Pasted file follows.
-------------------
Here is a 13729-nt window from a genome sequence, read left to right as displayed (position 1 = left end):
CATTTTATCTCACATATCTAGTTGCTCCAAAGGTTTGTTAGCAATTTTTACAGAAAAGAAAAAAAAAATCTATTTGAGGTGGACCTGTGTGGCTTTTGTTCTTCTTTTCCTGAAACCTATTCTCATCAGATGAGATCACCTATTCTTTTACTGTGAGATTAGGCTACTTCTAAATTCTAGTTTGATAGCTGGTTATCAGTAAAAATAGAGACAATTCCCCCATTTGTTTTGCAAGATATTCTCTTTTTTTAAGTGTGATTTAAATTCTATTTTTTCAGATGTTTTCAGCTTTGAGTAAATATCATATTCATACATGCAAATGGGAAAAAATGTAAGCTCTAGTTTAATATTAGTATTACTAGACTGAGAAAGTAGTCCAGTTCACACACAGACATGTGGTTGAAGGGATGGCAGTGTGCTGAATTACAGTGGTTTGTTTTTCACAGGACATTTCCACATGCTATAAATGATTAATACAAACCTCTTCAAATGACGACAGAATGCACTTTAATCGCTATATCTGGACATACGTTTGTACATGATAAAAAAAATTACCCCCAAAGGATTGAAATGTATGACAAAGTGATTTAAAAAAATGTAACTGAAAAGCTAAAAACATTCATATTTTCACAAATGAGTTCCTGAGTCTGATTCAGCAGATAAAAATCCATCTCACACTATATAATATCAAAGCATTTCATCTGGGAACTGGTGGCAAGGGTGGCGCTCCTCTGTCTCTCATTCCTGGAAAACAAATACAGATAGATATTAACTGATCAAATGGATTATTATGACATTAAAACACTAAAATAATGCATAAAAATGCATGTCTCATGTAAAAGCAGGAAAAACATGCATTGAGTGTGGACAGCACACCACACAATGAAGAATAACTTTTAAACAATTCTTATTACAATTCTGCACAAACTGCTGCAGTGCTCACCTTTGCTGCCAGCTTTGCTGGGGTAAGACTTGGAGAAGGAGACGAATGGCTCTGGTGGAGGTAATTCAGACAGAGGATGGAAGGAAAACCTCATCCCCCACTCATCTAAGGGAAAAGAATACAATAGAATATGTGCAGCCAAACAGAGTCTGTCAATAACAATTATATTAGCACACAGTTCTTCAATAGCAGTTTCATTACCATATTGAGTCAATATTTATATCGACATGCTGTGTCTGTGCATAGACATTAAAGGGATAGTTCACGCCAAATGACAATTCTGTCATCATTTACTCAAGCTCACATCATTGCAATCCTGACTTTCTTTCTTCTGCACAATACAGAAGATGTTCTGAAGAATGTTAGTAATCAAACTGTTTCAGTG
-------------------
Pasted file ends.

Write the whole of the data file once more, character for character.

Here is a 13729-nt window from a genome sequence, read left to right as displayed (position 1 = left end):
CATTTTATCTCACATATCTAGTTGCTCCAAAGGTTTGTTAGCAATTTTTACAGAAAAGAAAAAAAAAATCTATTTGAGGTGGACCTGTGTGGCTTTTGTTCTTCTTTTCCTGAAACCTATTCTCATCAGATGAGATCACCTATTCTTTTACTGTGAGATTAGGCTACTTCTAAATTCTAGTTTGATAGCTGGTTATCAGTAAAAATAGAGACAATTCCCCCATTTGTTTTGCAAGATATTCTCTTTTTTTAAGTGTGATTTAAATTCTATTTTTTCAGATGTTTTCAGCTTTGAGTAAATATCATATTCATACATGCAAATGGGAAAAAATGTAAGCTCTAGTTTAATATTAGTATTACTAGACTGAGAAAGTAGTCCAGTTCACACACAGACATGTGGTTGAAGGGATGGCAGTGTGCTGAATTACAGTGGTTTGTTTTTCACAGGACATTTCCACATGCTATAAATGATTAATACAAACCTCTTCAAATGACGACAGAATGCACTTTAATCGCTATATCTGGACATACGTTTGTACATGATAAAAAAAATTACCCCCAAAGGATTGAAATGTATGACAAAGTGATTTAAAAAAATGTAACTGAAAAGCTAAAAACATTCATATTTTCACAAATGAGTTCCTGAGTCTGATTCAGCAGATAAAAATCCATCTCACACTATATAATATCAAAGCATTTCATCTGGGAACTGGTGGCAAGGGTGGCGCTCCTCTGTCTCTCATTCCTGGAAAACAAATACAGATAGATATTAACTGATCAAATGGATTATTATGACATTAAAACACTAAAATAATGCATAAAAATGCATGTCTCATGTAAAAGCAGGAAAAACATGCATTGAGTGTGGACAGCACACCACACAATGAAGAATAACTTTTAAACAATTCTTATTACAATTCTGCACAAACTGCTGCAGTGCTCACCTTTGCTGCCAGCTTTGCTGGGGTAAGACTTGGAGAAGGAGACGAATGGCTCTGGTGGAGGTAATTCAGACAGAGGATGGAAGGAAAACCTCATCCCCCACTCATCTAAGGGAAAAGAATACAATAGAATATGTGCAGCCAAACAGAGTCTGTCAATAACAATTATATTAGCACACAGTTCTTCAATAGCAGTTTCATTACCATATTGAGTCAATATTTATATCGACATGCTGTGTCTGTGCATAGACATTAAAGGGATAGTTCACGCCAAATGACAATTCTGTCATCATTTACTCAAGCTCACATCATTGCAATCCTGACTTTCTTTCTTCTGCACAATACAGAAGATGTTCTGAAGAATGTTAGTAATCAAACTGTTTCAGTG